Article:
What the Windows 7 End of Life Means for Your Business

What the Windows 7 End of Life Means for Your Business

There's a great chance that your business uses Windows, specifically Windows 7, on most of its computers. While Apple's macOS enjoys popularity in industries such as design, Microsoft Windows is far and away the most popular due to its ubiquity and enterprise-friendly features.

However, Windows 7 won't be around forever. According to Microsoft, support for Windows 7 will end on January 14, 2020. While this sounds like a long way off, there's a lot of work your company will need to put in to ensure a smooth transition. Nearly 50% of computers run Windows 7, meaning that this will affect a huge number of companies.

Let's take a look at what the end of Windows 7's life means for your business and some considerations for what you can do now.

What Happens at End of Life?

Every Windows operating system (OS) has two service periods: mainstream support and extended support. Mainstream support lasts for several years after an OS is released. During this time, Microsoft may release new features alongside the standard security patches. After this period, a version of Windows enters extended support.

For the next several years, Microsoft continues to release updates that keep the OS safe, but it isn't actively developing that version of Windows with new features. When extended support ends, that Windows product is essentially dead and receives no new updates at all. Soon after, major software like Google Chrome, Dropbox, and Microsoft Office won't release updates for the expired version of Windows either.

You might recall that this recently happened with Windows XP, another popular OS. In April 2014, Microsoft ended support for XP, ceasing all fixes and patches. Despite it being unsafe, many companies continue to use Windows XP because some piece of software they need doesn't run on newer Windows versions.

By planning for Windows 7's end of life, you can make sure that your business isn't trapped using an unsupported OS like many were with Windows XP.

If you're interested in specific dates, you can view the Windows lifecycle sheet from Microsoft.

What Windows Version Will Replace Windows 7?

Microsoft has released two new versions of Windows since Windows 7. Its immediate successor, Windows 8, was unfavorably received by users due to some confusing design elements. Microsoft quickly updated this to Windows 8.1, which will receive mainstream support until January 2018 and extended support until January 2023.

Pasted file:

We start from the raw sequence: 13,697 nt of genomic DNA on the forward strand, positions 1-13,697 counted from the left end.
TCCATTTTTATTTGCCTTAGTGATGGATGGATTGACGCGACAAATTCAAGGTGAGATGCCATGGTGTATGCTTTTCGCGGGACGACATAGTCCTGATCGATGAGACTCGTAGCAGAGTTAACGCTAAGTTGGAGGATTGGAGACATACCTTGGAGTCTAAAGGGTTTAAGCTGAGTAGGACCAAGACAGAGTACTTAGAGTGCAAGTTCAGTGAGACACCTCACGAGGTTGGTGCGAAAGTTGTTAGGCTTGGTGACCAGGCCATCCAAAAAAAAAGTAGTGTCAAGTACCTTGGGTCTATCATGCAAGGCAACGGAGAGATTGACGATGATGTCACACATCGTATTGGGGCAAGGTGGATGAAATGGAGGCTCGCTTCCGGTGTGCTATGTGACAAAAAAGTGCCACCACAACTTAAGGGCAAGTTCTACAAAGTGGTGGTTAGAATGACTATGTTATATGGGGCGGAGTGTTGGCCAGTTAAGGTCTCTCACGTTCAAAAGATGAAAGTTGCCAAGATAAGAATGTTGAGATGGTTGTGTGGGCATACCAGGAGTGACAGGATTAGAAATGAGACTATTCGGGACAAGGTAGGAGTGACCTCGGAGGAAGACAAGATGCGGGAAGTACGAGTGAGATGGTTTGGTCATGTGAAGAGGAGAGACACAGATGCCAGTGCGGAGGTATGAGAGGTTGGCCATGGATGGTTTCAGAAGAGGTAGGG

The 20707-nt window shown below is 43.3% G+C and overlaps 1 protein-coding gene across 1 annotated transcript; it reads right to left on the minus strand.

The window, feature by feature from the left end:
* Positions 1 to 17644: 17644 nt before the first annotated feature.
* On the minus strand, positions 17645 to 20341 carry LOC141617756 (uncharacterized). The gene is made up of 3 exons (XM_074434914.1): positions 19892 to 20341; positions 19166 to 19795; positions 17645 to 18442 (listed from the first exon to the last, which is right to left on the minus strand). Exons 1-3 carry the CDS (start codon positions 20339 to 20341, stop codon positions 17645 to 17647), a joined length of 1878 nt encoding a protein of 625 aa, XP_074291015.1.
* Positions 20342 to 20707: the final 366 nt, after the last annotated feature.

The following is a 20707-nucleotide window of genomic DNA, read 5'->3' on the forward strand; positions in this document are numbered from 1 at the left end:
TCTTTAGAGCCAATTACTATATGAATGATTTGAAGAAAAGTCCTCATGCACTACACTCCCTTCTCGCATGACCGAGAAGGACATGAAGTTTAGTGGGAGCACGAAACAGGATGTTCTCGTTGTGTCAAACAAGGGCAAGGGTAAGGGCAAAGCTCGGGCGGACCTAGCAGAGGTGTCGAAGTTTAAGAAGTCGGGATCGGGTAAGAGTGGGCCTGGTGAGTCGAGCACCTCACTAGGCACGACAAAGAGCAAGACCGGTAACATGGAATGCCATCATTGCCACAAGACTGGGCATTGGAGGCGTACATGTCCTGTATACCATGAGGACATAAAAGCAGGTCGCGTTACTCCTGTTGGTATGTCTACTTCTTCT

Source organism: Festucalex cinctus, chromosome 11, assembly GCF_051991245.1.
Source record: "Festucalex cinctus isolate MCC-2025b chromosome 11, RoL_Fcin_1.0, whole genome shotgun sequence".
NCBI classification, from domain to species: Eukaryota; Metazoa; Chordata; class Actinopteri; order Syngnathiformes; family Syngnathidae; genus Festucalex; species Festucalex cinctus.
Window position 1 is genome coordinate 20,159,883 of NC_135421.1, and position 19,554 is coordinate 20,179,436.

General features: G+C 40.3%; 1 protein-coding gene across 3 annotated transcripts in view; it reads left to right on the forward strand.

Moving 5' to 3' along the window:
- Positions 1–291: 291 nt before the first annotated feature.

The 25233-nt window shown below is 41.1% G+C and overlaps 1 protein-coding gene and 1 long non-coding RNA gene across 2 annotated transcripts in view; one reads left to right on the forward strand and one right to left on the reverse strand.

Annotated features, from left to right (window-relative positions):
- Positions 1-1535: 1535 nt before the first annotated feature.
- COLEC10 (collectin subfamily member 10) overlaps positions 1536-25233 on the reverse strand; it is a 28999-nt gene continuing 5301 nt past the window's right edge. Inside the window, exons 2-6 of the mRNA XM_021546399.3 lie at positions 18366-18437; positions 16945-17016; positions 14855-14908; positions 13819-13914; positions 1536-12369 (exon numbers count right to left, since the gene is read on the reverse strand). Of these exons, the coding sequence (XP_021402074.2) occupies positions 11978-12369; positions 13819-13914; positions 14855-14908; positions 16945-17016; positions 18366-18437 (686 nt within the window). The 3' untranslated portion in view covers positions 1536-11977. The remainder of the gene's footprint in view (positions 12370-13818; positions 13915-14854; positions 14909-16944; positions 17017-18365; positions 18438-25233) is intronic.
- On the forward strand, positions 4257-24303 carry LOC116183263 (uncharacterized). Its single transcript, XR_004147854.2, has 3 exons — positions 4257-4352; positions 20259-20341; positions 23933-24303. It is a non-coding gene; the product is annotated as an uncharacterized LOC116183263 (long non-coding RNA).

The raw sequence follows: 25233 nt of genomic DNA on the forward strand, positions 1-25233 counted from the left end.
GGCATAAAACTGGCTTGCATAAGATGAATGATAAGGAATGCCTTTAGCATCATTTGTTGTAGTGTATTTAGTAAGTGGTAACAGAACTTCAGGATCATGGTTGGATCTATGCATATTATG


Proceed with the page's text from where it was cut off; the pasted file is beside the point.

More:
However, you won't hear much about Windows 8.1 from Microsoft these days. The newest version, Windows 10, is their big product. Unlike previous Windows versions, Microsoft sells Windows 10 as a service. This means that the operating system is continually being updated with new features -- a first for Windows. Since Windows 10's initial release in July 2015, Microsoft has released two major updates. The most recent is the Creators Update, which launched in April 2017.

According to Microsoft, Windows 10 is the last version of Windows and will undergo regular free updates instead of forcing costumers to pay for a new Windows version. This means that once your business upgrades to Windows 10, you shouldn't need to buy another operating system in the future.

How Can We Prepare?

As mentioned, three years sounds like a long time, but there's a lot to consider as your business gets ready to jump from Windows 7.

Most importantly, it's vital that the programs your business uses will work on Windows 10. If you only use basic apps like Google Chrome and Microsoft Office, you won't have any issues. But businesses that use proprietary software, or old applications that aren't supported anymore, might have a hard time getting these programs to work on Windows 10. You can visit the webpages for most software to view which OS versions it's compatible with.

Similarly, older devices such as printers might not work properly with Windows 10. This might require you to purchase new equipment that will work with newer Windows versions.

Also important is getting your users familiar with Windows 10. Windows 10 is slightly different from Windows 7, but isn't a drastic change like Windows 8 was. Consider upgrading a few users to Windows 10 before Windows 7 expires, so you can test applications and user experience before everything rolls out.

Finally, you should review the privacy policies of Windows 10. Microsoft has added many potentially invasive features to Windows 10. These include saving Wi-Fi connection information and recording details about how users use the operating system. While you can turn many of these features off, your industry might require extra measures of privacy. It's a good idea to review the privacy concerns with Windows 10 now, not later.

Windows 7 Won't Be Around Forever

It's an unfortunate fact that every version of Windows comes to a close eventually. While Windows 7 is a great OS, eventually Microsoft has to stop supporting it in order to focus work on modern products. By taking some time now to make sure you understand what the transition to Windows 10 means for your business, you can avoid major headaches come 2020.

If you're not sure how your company will handle the transition from Windows 7, contact us. We'd love to partner with your small business and help you navigate this potentially confusing switch.


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